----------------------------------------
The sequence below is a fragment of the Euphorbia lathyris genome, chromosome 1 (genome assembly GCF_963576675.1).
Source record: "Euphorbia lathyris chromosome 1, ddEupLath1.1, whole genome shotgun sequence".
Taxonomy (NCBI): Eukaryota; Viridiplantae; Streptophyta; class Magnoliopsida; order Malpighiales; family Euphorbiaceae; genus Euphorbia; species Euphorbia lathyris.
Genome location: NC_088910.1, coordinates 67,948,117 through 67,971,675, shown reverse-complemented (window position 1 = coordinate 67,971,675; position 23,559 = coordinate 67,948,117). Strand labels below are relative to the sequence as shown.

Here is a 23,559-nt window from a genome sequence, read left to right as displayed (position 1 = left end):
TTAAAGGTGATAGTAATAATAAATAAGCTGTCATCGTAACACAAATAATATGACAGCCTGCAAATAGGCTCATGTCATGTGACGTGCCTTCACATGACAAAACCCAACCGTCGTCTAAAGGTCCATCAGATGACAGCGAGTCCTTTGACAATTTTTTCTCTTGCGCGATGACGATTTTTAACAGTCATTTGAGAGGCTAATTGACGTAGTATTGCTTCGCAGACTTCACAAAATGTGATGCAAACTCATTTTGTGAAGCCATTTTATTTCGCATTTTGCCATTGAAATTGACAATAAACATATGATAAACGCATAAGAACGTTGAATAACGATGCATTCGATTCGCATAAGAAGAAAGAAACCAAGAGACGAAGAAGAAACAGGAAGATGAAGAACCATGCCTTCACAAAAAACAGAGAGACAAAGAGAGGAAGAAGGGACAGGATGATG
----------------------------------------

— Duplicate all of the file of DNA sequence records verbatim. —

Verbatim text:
The sequence below is a fragment of the Euphorbia lathyris genome, chromosome 1 (genome assembly GCF_963576675.1).
Source record: "Euphorbia lathyris chromosome 1, ddEupLath1.1, whole genome shotgun sequence".
Taxonomy (NCBI): Eukaryota; Viridiplantae; Streptophyta; class Magnoliopsida; order Malpighiales; family Euphorbiaceae; genus Euphorbia; species Euphorbia lathyris.
Genome location: NC_088910.1, coordinates 67,948,117 through 67,971,675, shown reverse-complemented (window position 1 = coordinate 67,971,675; position 23,559 = coordinate 67,948,117). Strand labels below are relative to the sequence as shown.

Here is a 23,559-nt window from a genome sequence, read left to right as displayed (position 1 = left end):
TTAAAGGTGATAGTAATAATAAATAAGCTGTCATCGTAACACAAATAATATGACAGCCTGCAAATAGGCTCATGTCATGTGACGTGCCTTCACATGACAAAACCCAACCGTCGTCTAAAGGTCCATCAGATGACAGCGAGTCCTTTGACAATTTTTTCTCTTGCGCGATGACGATTTTTAACAGTCATTTGAGAGGCTAATTGACGTAGTATTGCTTCGCAGACTTCACAAAATGTGATGCAAACTCATTTTGTGAAGCCATTTTATTTCGCATTTTGCCATTGAAATTGACAATAAACATATGATAAACGCATAAGAACGTTGAATAACGATGCATTCGATTCGCATAAGAAGAAAGAAACCAAGAGACGAAGAAGAAACAGGAAGATGAAGAACCATGCCTTCACAAAAAACAGAGAGACAAAGAGAGGAAGAAGGGACAGGATGATG